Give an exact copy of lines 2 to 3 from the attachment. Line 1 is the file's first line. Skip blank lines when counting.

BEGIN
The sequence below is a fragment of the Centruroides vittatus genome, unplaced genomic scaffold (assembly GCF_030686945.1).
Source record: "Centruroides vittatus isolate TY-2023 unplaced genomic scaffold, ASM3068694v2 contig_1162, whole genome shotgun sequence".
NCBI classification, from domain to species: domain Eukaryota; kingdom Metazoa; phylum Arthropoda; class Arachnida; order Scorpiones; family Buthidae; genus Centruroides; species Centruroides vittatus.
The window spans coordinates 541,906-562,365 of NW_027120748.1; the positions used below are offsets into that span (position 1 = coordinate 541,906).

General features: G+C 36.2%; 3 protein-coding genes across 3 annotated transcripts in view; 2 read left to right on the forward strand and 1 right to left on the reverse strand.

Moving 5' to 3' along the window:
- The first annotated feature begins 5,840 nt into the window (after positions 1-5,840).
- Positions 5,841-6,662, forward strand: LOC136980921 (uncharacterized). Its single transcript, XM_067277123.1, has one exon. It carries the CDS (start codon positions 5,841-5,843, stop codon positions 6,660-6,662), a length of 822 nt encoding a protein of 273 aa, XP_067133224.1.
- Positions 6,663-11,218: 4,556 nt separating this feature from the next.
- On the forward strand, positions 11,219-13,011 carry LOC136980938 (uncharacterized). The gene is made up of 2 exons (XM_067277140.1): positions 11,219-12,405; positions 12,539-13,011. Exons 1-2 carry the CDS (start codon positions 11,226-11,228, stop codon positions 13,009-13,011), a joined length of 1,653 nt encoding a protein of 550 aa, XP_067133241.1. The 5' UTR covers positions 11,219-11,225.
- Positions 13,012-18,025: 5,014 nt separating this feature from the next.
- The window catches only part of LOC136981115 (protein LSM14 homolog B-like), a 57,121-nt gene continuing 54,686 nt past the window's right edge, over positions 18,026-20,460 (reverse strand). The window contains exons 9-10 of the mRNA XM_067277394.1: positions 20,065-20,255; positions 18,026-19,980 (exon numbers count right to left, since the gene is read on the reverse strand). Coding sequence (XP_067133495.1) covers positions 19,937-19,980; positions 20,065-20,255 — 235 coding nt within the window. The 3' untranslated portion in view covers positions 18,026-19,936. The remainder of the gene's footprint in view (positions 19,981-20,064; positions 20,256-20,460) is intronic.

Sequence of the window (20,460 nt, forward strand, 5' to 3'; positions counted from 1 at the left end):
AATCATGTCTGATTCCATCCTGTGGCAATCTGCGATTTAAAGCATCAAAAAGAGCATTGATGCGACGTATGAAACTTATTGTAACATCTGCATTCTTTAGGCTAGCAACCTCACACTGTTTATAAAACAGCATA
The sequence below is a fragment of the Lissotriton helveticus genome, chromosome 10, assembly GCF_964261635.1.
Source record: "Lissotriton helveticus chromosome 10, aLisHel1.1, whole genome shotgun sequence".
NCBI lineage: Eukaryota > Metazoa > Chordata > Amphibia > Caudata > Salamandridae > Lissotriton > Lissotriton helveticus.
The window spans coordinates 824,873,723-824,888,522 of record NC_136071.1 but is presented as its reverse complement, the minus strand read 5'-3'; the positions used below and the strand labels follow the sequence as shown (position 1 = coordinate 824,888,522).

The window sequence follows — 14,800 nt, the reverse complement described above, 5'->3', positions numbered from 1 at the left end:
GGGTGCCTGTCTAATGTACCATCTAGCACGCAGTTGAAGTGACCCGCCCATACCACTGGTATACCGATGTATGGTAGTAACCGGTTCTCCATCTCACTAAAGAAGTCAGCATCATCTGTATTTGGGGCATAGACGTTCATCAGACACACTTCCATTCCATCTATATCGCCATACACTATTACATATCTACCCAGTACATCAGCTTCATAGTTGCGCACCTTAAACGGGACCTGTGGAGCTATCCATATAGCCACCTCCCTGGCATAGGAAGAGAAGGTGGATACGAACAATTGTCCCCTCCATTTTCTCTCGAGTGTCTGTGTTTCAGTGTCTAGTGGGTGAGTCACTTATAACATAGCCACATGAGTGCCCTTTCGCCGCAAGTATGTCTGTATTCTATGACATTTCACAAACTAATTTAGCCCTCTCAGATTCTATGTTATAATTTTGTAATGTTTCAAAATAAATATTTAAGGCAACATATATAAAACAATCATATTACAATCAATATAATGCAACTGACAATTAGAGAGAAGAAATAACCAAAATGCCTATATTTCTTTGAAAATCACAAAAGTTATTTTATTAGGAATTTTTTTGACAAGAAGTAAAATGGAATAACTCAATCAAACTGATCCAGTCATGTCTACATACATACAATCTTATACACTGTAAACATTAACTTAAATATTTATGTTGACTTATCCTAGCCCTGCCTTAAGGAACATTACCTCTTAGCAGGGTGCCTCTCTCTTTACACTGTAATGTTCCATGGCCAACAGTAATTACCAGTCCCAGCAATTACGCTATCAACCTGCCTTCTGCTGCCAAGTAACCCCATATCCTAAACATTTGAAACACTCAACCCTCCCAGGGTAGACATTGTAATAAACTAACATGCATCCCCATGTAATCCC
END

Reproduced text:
Source record: "Centruroides vittatus isolate TY-2023 unplaced genomic scaffold, ASM3068694v2 contig_1162, whole genome shotgun sequence".
NCBI classification, from domain to species: domain Eukaryota; kingdom Metazoa; phylum Arthropoda; class Arachnida; order Scorpiones; family Buthidae; genus Centruroides; species Centruroides vittatus.